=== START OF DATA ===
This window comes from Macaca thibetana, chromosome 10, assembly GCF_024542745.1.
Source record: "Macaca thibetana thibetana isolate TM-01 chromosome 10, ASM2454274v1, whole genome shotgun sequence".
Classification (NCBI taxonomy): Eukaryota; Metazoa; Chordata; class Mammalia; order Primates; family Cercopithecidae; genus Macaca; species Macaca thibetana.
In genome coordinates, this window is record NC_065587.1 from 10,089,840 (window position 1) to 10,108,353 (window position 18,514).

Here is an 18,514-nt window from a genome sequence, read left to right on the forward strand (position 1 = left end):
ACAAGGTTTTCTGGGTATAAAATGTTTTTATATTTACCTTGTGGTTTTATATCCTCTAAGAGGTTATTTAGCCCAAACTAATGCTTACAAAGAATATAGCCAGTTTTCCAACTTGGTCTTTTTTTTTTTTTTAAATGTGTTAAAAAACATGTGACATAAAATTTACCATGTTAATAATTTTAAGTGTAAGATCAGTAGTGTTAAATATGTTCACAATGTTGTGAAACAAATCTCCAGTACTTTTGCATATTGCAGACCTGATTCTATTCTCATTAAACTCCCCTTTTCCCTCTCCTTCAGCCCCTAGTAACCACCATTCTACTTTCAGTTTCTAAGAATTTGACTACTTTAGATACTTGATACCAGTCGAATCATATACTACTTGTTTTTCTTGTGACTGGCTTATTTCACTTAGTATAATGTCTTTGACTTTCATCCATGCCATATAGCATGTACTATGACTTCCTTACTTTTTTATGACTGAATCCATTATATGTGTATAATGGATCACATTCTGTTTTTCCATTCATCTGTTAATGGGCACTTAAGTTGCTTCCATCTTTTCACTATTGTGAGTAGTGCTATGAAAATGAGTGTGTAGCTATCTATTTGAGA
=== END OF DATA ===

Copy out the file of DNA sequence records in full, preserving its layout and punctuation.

This window comes from Macaca thibetana, chromosome 10, assembly GCF_024542745.1.
Source record: "Macaca thibetana thibetana isolate TM-01 chromosome 10, ASM2454274v1, whole genome shotgun sequence".
Classification (NCBI taxonomy): Eukaryota; Metazoa; Chordata; class Mammalia; order Primates; family Cercopithecidae; genus Macaca; species Macaca thibetana.
In genome coordinates, this window is record NC_065587.1 from 10,089,840 (window position 1) to 10,108,353 (window position 18,514).

Here is an 18,514-nt window from a genome sequence, read left to right on the forward strand (position 1 = left end):
ACAAGGTTTTCTGGGTATAAAATGTTTTTATATTTACCTTGTGGTTTTATATCCTCTAAGAGGTTATTTAGCCCAAACTAATGCTTACAAAGAATATAGCCAGTTTTCCAACTTGGTCTTTTTTTTTTTTTTAAATGTGTTAAAAAACATGTGACATAAAATTTACCATGTTAATAATTTTAAGTGTAAGATCAGTAGTGTTAAATATGTTCACAATGTTGTGAAACAAATCTCCAGTACTTTTGCATATTGCAGACCTGATTCTATTCTCATTAAACTCCCCTTTTCCCTCTCCTTCAGCCCCTAGTAACCACCATTCTACTTTCAGTTTCTAAGAATTTGACTACTTTAGATACTTGATACCAGTCGAATCATATACTACTTGTTTTTCTTGTGACTGGCTTATTTCACTTAGTATAATGTCTTTGACTTTCATCCATGCCATATAGCATGTACTATGACTTCCTTACTTTTTTATGACTGAATCCATTATATGTGTATAATGGATCACATTCTGTTTTTCCATTCATCTGTTAATGGGCACTTAAGTTGCTTCCATCTTTTCACTATTGTGAGTAGTGCTATGAAAATGAGTGTGTAGCTATCTATTTGAGA